Many self-help methods and strategies often encourage the use of positive affirmations.
We have all heard of them, but if you’ve never tried them before, the idea of using them can seem slightly awkward. The whole concept of telling yourself how awesome you are can seem strange. However, there are genuine theories and a lot of neuroscience behind this practice.
Let’s take a look!
What Are Positive Affirmations?
Motivational speakers often discuss the benefits of using positive affirmations. However, many people still don’t know what is meant by the term “positive affirmations.”
“In essence, every thought you think, and every word you say is an affirmation. You’re using affirmations in every moment, whether you know it or not. Unfortunately, much of what you affirm is negative, and that doesn’t create good experiences for you.” – Sandy Gallagher.
Positive affirmations are simple, positive statements that declare specific end goals. Although they sound rather basic, these empowering statements can have a profound positive effect on your life.
Affirmations can be both positive or negative. You can likely remember being a child and being told by a teacher or parent that you couldn’t do something because you didn’t have the ability. These negative statements have the power to stay with you in your subconscious mind. In many cases, you then reinforce them throughout your life.
Suppose a negative belief is deeply rooted within your subconscious mind. In that case, it can override positive affirmations even though you are not aware of them.
For this reason, positive affirmations do not seem to work for everyone. Their negative thought patterns are so powerful that it knocks out the effect of the positive affirmations in the first place.
The secret to getting successful results from your positive affirmations is in regular repetition and practice. Affirming statements about yourself can encourage your brain to take these positive affirmations as fact.
When you genuinely believe you can do something, your actions often follow.
People use positive affirmations to gain motivation, encourage positive changes in their lives, or boost their self-esteem.
Positive affirmations have a significant effect on those who frequently find themselves getting caught up in negative self-talk. With practice, you can replace these subconscious patterns with a more positive narrative.
From entrepreneurs and top salespeople to bestselling authors, many successful people have figured out that using willpower alone to power their success isn’t enough.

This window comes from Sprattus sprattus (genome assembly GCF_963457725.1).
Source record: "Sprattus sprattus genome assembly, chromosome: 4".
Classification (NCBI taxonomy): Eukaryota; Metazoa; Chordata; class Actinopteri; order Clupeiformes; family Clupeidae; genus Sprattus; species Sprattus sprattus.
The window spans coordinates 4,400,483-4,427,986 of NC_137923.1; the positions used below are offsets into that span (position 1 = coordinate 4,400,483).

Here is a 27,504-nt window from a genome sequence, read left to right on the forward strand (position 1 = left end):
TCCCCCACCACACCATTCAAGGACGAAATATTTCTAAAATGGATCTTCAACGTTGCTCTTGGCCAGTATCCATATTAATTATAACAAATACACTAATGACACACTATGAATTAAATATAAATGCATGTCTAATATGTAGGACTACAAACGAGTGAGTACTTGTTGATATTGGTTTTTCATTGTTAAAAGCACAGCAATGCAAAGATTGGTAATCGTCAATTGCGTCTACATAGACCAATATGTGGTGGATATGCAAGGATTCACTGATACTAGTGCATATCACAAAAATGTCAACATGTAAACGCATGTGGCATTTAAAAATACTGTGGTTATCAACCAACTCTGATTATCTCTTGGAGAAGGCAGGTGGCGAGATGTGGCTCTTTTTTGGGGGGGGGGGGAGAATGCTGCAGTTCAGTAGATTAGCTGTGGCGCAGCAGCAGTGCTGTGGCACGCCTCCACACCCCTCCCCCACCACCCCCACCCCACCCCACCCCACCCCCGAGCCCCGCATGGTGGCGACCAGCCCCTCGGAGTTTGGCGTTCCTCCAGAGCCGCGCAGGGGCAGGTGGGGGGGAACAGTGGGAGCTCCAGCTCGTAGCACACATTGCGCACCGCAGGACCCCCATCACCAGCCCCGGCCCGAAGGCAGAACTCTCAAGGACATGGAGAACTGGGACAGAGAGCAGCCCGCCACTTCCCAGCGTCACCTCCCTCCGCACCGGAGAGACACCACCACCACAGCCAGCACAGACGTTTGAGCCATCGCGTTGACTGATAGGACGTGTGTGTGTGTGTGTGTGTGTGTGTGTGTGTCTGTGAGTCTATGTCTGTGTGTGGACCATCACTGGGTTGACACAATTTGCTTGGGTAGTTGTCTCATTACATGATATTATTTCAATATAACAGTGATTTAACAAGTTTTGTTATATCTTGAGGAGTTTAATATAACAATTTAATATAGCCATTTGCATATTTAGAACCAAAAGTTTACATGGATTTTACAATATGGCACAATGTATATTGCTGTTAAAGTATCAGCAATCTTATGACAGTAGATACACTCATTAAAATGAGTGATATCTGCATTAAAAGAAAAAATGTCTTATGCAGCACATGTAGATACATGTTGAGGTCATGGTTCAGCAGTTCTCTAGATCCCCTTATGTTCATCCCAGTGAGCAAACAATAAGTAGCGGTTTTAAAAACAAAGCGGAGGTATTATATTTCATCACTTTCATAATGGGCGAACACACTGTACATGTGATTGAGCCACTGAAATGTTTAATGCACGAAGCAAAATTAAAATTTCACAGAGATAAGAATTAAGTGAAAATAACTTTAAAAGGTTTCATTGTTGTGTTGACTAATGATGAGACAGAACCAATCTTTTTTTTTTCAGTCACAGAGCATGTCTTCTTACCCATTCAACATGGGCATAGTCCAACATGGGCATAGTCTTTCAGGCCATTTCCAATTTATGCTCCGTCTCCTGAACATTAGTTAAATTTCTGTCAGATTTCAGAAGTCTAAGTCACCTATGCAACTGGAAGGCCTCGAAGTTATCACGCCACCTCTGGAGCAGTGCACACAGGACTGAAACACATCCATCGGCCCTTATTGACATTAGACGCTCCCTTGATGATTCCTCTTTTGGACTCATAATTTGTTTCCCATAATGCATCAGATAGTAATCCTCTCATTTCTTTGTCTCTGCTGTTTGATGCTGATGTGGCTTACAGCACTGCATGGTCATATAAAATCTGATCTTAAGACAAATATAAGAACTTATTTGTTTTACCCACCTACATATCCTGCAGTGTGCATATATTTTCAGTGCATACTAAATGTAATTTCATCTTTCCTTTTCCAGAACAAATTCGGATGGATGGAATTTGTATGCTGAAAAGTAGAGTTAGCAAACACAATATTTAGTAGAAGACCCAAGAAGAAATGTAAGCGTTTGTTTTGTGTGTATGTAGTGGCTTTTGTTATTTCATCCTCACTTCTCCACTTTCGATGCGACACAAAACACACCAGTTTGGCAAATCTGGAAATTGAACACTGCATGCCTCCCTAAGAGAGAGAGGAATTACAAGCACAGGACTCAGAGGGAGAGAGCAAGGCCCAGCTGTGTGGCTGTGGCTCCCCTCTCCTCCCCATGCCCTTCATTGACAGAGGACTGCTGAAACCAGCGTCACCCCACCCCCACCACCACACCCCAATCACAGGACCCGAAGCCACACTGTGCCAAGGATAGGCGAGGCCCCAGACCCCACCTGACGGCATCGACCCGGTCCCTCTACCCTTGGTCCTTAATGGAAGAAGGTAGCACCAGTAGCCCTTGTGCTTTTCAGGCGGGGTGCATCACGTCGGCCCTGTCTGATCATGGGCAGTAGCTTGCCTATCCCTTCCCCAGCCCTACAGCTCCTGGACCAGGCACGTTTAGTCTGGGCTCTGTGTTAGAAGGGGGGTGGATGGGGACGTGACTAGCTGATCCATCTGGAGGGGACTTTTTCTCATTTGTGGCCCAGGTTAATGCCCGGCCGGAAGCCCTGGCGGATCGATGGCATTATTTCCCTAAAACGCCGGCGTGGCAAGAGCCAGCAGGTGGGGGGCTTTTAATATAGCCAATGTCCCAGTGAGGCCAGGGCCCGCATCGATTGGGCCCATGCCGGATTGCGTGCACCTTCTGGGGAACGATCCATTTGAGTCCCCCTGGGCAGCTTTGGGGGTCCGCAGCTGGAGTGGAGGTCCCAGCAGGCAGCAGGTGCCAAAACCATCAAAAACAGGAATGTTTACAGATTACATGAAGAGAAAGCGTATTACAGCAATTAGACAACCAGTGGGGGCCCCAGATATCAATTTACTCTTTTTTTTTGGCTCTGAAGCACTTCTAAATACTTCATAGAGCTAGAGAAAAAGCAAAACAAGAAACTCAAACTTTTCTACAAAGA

The Science Behind the Positive Affirmations
Just like many other positive psychology concepts, the roots of positive affirmations are science-based.
One of the best-known and most well-established theories about positive affirmations is the self-affirmation theory by Claude Steele.
According to this theory, self-affirmation is triggered by threatening information: those that confront our adequacy or integrity. The purpose of self-affirmations is to restore the perception of ourselves as adequate, moral, competent, reasonable, coherent, capable of free choice, and able to control important outcomes, and so on.
We can accomplish this through explanation, rationalization, and action.
Positive affirmations are about coping with the threat to our self-image rather than dealing with the threat itself.
Self-affirmations are more than just dealing with threats. They help us to build a positive narrative of our self-identity. It’s a flexible concept of ourselves taking various roles in life: sons, daughters, parents, students, workers, friends, etc. From each of these roles, we have a different definition of success.
Positive Affirmations – The Facts
In 2014 there was a comprehensive review of research on positive affirmations. The authors came up with some interesting conclusions:
Self-affirmations can help us deal with events that threaten our integrity, performance, and personal development.
They are usually about rethinking our core values.
Affirmations can help improve education, health, and relationships.
The benefits of using positive affirmations can continue for months or even years.
In 2016 a group of researchers carried out a study to determine whether there is a neural mechanism associated with self-affirmations.
The test subjects in this study were divided into two random groups and provided with a task. After completing the job, the first group received affirmations, while the other group did not. The test subject’s brain functions were monitored closely during the experiment using an fMRI machine.
The results of this study concluded there are numerous neural pathways whereby activation increases whenever we use affirmations. These neural pathways are also responsible for processing self-related information and values, confirming that affirmations are all about verifying our positive identities.
Sandy Gallagher: How to Create Positive Affirmations that Work
Claude M.Steele: The Psychology of Self-Affirmation: Sustaining the Integrity of the Self